I suppose I'm not necessarily looking for automated. I'd just be looking for relatively hands-off or unmanaged. Basically I don't want to have to be on the button ready to sell within seconds if some kind of news breaks which I need to react to. However I'd still like to have a sizeable portfolio (in value regardless of what it's formed of) with close to zero risk. Yes, of course that's what everyone is looking for, but I'd be happy to hold for a long term or adjust/rehedge at a medium frequency if needed.

I think the only way to achieve low risk but maintain any sort of return is to either: have massive diversification (i.e. stat arb) with automation, or be manually trading and sitting at the computer all day.

PeterW, surely this is exactly what you're trying to do now too. How much risk would you say your financial investments have? And how hands-on are you? Or perhaps you have people managing your investments for you?

User avatar
Euler
Posts: 16102
Joined: Wed Nov 10, 2010 1:39 pm
Location: Bet Angel HQ
Contact:

Thu Oct 20, 2016 8:12 pm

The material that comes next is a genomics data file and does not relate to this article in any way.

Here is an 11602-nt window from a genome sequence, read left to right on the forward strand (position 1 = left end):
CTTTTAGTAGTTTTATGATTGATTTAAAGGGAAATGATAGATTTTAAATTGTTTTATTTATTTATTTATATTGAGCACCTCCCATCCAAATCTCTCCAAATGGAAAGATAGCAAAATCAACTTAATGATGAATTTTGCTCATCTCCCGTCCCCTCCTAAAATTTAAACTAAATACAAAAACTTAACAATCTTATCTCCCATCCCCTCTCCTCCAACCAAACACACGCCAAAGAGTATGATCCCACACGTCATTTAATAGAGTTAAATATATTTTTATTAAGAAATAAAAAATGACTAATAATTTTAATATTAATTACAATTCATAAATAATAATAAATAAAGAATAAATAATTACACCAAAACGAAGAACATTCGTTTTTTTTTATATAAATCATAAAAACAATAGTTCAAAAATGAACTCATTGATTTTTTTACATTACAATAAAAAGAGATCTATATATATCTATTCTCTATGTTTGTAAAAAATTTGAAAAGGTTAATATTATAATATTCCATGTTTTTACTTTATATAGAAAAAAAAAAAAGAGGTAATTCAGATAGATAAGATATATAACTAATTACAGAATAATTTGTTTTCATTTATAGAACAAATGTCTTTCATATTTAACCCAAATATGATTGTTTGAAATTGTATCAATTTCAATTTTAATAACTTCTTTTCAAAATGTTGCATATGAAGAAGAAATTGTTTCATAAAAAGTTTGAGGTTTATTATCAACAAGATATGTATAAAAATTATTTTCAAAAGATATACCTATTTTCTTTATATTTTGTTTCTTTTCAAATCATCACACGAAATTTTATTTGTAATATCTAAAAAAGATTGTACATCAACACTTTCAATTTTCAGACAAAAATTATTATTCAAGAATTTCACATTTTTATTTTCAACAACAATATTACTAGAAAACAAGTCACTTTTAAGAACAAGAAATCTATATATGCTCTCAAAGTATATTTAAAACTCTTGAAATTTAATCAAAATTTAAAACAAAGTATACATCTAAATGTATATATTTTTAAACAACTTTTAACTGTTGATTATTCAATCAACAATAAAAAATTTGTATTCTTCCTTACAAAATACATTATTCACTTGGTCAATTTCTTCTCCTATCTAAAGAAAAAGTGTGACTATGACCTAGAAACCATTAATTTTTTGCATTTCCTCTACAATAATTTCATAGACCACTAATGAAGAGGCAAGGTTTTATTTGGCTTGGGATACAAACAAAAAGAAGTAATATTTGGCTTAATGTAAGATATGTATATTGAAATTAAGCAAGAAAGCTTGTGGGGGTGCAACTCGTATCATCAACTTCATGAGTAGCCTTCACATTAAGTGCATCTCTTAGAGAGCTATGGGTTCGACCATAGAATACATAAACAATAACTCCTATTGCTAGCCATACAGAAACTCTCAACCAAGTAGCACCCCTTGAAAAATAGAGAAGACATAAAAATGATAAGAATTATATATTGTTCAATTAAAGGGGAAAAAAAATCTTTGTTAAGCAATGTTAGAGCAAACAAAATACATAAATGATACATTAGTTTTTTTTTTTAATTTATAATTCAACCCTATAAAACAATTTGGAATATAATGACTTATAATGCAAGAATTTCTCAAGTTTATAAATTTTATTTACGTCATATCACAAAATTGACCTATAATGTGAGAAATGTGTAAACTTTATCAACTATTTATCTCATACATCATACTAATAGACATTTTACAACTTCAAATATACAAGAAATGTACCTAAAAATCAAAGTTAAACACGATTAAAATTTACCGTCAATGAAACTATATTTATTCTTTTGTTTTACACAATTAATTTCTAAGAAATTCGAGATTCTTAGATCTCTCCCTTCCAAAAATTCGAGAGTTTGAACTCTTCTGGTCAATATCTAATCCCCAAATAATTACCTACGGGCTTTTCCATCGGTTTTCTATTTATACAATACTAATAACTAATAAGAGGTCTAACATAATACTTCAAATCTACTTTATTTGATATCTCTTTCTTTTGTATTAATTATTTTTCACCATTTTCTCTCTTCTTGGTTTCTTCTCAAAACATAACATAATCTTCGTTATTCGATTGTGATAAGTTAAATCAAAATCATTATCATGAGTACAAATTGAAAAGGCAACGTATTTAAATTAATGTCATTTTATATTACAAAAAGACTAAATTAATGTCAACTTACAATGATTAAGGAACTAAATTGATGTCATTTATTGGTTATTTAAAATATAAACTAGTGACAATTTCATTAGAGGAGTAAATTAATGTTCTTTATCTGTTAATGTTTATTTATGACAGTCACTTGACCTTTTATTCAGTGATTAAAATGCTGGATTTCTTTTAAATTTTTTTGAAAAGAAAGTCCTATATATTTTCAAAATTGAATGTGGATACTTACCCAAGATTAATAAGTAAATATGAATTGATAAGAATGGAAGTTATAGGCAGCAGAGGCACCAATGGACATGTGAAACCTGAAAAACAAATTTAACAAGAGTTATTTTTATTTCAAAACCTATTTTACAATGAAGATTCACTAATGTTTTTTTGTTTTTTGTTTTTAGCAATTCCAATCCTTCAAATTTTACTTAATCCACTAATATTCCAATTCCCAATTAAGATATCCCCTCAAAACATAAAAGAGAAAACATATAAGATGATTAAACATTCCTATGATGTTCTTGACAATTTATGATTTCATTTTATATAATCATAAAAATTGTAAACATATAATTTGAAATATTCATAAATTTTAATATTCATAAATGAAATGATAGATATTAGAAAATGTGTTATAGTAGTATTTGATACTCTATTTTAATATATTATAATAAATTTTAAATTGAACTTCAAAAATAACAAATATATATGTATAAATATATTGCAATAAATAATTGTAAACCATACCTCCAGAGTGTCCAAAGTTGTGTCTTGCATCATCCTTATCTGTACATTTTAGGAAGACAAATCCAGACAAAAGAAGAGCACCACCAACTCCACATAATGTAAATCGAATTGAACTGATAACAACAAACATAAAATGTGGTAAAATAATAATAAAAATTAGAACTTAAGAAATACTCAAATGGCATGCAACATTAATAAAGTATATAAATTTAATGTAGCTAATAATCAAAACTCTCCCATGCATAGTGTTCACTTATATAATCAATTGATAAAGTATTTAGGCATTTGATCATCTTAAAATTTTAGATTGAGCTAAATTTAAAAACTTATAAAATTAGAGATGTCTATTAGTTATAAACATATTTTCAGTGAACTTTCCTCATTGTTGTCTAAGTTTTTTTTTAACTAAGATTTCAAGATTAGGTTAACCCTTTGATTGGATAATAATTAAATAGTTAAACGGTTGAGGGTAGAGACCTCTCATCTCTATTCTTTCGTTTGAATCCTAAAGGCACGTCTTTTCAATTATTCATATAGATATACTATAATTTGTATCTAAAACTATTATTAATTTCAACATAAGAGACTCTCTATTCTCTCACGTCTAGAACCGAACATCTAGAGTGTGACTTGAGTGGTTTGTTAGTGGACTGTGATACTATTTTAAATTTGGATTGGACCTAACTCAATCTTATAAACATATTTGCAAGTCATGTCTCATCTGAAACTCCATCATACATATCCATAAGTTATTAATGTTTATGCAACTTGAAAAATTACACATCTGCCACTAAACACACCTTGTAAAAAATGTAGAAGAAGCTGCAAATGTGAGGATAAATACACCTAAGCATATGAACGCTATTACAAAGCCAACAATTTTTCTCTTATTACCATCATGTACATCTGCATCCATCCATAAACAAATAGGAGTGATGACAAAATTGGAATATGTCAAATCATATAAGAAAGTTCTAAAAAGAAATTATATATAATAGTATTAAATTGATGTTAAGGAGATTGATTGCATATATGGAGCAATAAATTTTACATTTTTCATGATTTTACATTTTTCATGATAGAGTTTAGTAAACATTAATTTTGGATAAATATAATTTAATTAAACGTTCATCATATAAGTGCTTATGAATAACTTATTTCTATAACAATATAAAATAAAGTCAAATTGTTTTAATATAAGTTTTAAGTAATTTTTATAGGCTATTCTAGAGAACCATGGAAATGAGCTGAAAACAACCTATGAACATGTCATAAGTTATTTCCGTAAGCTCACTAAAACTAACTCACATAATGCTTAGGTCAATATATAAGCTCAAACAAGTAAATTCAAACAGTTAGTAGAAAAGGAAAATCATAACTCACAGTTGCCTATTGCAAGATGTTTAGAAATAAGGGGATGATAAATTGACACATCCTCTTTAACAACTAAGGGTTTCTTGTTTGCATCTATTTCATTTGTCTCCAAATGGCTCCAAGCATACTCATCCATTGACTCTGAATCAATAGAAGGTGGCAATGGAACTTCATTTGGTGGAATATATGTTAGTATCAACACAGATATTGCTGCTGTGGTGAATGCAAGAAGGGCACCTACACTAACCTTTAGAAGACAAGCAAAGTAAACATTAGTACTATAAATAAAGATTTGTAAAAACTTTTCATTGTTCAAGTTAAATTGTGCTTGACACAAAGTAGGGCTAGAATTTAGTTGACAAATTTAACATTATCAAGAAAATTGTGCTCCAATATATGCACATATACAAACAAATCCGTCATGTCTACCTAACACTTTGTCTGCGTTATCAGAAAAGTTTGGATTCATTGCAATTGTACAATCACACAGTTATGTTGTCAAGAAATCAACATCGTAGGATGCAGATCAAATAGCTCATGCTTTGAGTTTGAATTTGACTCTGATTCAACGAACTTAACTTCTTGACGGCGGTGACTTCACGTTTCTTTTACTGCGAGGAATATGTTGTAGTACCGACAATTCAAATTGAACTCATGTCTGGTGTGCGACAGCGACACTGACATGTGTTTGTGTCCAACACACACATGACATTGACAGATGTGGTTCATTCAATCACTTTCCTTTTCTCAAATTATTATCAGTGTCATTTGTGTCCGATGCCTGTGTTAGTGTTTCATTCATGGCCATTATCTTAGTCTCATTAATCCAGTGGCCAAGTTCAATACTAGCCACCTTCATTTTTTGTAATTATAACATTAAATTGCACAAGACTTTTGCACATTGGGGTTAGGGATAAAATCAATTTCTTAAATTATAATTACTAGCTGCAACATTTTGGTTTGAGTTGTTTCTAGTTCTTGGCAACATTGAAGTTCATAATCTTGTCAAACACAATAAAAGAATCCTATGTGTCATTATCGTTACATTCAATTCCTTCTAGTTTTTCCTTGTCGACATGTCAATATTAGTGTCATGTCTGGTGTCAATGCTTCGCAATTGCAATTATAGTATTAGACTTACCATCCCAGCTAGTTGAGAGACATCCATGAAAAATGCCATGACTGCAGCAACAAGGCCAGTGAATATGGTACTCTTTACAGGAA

xitian wrote:PeterW, surely this is exactly what you're trying to do now too. How much risk would you say your financial investments have? And how hands-on are you? Or perhaps you have people managing your investments for you?
I've gone down the long-term investor route. I've also teamed up with an activist investor in the US. So we are putting all our work into the front end of the investing and just waiting for returns from there. It's much less stressful than trading!

xitian
Posts: 441
Joined: Fri Jul 08, 2011 2:08 pm

Thu Oct 20, 2016 10:05 pm

Isn't long term investment fairly risky too if you're not carefully watching the portfolio? There's so much crap going on in these big companies that you have no idea what's going to happen next. Just look at the banks, Tescos, VW, Samsung to an extent...

Is an activist investor a bit like private equity then? I suppose an activist investor isn't buying purely to look for an exit plan but for the long term returns? And if you're on the board or own a controlling stake in the company then you have more knowledge about what it's doing and what its prospects are, or have an influence in that I guess.

User avatar
marksmeets302
Posts: 505
Joined: Thu Dec 10, 2009 4:37 pm

Fri Oct 21, 2016 8:23 am

By owning pieces of many, many different companies the law of large numbers sets in. You will own shares in companies that committed fraud, but also in companies that have positive surprises. It all evens out. I agree with Peter that long term investing is much less stressful.

andyfuller
Posts: 4618
Joined: Wed Mar 25, 2009 12:23 pm

Fri Oct 21, 2016 9:23 am